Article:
"The Female Thing" expands on a footnote in "Against Love" in which Kipnis wrote, "It remains to be seen whether feminism's greatest accomplishment was the liberation of women or whether it was redistributing feminine submission more equally between the genders." Kipnis takes that question into the realm of work, asking whether women's increased entry into the workplace in the '70s and beyond gave corporate America a reserve army of labor.
"What's happened over the last 30 years," she said, is that "wages have stagnated. Women's income as a percentage of men's has gone up, but only because men's wages are stagnant. That's what nobody's saying about this whole notion of pay equity and gender progress."
It's a fantasy, she said, to believe that "women can achieve equity even while everybody's standard of living has stagnated, or declined."
That it wasn't women who triumphed but corporate America is not the only disruptive notion in the book.
"I tried to write the things that made me a little nervous. That made me feel, 'Yeah, this is going to get me in trouble.' I felt like I was reopening questions about the relationship of the body to the psyche, and it was a challenge to say the things I thought were true, like the conflict between feminism and femininity."
Those conflicts come out in the chapter "Dirt," in which Kipnis posits that the (learned or instinctive, you decide) feminine obsession with cleanliness and order is a projection of women's feelings about the "uncleanliness" of their own bodies.
The best for last
KIPNIS closes the book with its finest writing, a chapter called "Vulnerability" that contains what may be some of her most controversial arguments. Kipnis shrewdly parses Naomi Wolf's New York magazine article about a pass that literary critic Harold Bloom made at her while Wolf was an undergraduate at Yale, addressing the potentially infantilizing effect of sexual harassment laws on women.
And her discussion of the troubled last days of radical feminist writer Andrea Dworkin allows Kipnis to address the way that the possibility of rape is ingrained in the female psyche -- even, Kipnis argues, as figures suggest that, thanks to America's burgeoning prison population, men are just as likely to be victims of sexual assault.
Kipnis is clear, in both the book and in conversation, that sexual harassment is a very real problem. But, she said, it's different from an unwanted sexual advance.
What's become ridiculous, as she sees it, is the rise of "the idea that, one time, somebody can't say 'Wanna?' without your being able to say 'No.' "
Kipnis also notes that the concept of sexual harassment has expanded to cover things like dirty jokes in the workplace. "So that's where it's both infantilizing and where it also overemphasizes female vulnerability," she said. "And I think women have been complicit in this by not being able to separate out being offended from being endangered. The whole issue of our sense of vulnerability to rape is the hinge there."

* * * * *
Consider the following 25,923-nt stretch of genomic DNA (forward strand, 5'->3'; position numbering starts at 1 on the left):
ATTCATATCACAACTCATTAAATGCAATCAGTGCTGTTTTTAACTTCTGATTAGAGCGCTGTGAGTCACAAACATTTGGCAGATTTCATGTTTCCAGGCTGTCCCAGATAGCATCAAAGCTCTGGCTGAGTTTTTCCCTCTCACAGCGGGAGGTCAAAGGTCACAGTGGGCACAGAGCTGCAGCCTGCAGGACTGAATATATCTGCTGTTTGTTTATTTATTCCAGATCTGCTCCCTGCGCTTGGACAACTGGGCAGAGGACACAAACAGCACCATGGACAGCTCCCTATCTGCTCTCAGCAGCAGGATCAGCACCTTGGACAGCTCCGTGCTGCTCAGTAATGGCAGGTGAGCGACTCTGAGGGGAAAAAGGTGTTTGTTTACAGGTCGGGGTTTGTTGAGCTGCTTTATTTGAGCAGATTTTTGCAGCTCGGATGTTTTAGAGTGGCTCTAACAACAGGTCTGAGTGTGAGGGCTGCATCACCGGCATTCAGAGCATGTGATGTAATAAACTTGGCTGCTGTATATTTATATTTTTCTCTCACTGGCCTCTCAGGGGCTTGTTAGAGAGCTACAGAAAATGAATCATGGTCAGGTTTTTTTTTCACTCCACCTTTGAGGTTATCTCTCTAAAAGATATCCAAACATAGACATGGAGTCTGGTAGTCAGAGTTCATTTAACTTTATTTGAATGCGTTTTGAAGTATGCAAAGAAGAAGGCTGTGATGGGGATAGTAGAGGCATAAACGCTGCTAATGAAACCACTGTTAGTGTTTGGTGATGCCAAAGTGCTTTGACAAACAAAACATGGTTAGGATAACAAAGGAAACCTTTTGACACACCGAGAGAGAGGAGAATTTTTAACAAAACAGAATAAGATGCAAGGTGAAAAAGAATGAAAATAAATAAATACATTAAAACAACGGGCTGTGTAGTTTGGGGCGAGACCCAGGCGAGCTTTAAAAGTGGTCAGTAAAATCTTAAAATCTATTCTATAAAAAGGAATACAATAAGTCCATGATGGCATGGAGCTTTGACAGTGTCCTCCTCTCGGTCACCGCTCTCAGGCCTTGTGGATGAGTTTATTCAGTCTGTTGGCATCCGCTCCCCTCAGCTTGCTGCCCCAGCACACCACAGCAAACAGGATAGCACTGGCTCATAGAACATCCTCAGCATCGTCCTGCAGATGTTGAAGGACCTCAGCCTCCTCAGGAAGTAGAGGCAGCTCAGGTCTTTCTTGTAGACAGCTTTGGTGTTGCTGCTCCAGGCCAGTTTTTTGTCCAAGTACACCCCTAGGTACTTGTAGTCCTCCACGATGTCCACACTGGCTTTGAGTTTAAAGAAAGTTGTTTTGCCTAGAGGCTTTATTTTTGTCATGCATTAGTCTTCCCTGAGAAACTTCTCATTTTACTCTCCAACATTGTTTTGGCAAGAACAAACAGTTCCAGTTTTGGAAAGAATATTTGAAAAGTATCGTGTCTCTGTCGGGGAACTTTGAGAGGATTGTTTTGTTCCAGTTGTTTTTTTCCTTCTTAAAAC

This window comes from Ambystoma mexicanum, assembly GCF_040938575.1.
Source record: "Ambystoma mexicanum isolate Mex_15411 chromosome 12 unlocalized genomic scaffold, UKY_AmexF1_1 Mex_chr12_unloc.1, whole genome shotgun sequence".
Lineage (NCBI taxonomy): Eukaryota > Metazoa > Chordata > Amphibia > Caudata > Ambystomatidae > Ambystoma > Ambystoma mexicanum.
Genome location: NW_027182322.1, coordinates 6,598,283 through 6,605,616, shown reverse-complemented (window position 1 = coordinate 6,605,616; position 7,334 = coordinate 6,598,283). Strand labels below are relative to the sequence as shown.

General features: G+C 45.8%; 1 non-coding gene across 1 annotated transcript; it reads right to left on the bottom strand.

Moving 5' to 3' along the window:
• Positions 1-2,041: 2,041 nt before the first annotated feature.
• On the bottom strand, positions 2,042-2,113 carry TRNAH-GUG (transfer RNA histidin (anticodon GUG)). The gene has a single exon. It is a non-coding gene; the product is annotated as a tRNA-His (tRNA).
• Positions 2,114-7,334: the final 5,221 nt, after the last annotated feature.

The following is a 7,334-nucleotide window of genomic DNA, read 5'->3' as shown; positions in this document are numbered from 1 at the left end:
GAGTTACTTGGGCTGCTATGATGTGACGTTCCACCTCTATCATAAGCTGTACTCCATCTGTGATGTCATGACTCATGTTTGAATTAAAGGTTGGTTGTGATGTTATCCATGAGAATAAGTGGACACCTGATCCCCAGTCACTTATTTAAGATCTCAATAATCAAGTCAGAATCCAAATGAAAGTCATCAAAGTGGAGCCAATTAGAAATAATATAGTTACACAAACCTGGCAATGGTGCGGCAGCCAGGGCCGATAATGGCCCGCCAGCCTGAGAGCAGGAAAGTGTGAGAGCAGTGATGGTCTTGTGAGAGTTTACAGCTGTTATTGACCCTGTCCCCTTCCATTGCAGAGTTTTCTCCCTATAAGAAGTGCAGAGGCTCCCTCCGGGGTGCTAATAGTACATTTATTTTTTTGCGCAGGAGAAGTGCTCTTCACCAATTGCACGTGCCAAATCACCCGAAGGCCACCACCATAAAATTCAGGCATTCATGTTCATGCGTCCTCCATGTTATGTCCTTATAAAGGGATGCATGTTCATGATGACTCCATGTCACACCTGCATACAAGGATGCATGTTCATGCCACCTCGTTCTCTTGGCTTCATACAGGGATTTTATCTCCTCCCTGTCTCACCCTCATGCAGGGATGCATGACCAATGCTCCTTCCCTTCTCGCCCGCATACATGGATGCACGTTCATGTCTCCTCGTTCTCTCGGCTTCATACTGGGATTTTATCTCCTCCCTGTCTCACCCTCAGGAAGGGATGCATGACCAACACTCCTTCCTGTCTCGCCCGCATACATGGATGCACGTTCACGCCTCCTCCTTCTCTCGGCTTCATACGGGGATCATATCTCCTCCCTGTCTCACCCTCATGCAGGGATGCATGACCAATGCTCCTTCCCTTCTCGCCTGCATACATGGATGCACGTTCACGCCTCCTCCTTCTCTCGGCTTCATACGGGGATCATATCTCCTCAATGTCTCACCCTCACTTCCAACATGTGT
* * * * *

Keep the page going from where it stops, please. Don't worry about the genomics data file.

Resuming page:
It's not surprising that, when asked what contemporary writers on feminist issues she admires, Kipnis cites Barbara Ehrenreich, who, she said, "writes about gender in a larger political and economic context." Kipnis says it's hard for her to find younger women writing interesting original feminist theory and that some of the theorists she does admire, like Judith Butler, reach a primarily academic audience.
Surprisingly, she cites Catherine MacKinnon and Dworkin, both of whom she admits she doesn't agree with, though she appreciates that "they really force you to examine questions about the distribution of power and social norms and not take things for granted."
In such a divisive atmosphere, is Kipnis concerned about being accused of giving comfort to the enemy? And it's a mark of how nuance and distinction have become the casualties of our political and cultural discourse that she admits some worry about the book being taken "as one of these right-wing attacks on feminism. But there's enough signs in the book that it's not coming from a right-leaning thinker."
Then, typical of someone who resists orthodoxies, she said, "I'm not somebody who would rule out all conservatives as being automatically dopes."
In such an era of ideological lock step, she's lucky, she said, to "have an editor who's an iconoclast and respects my iconoclasm," even though those "may not be the kind of things that attract readers." She shouldn't worry. When you're doing the kind of writing that attracts thinkers, finding readers will take care of itself.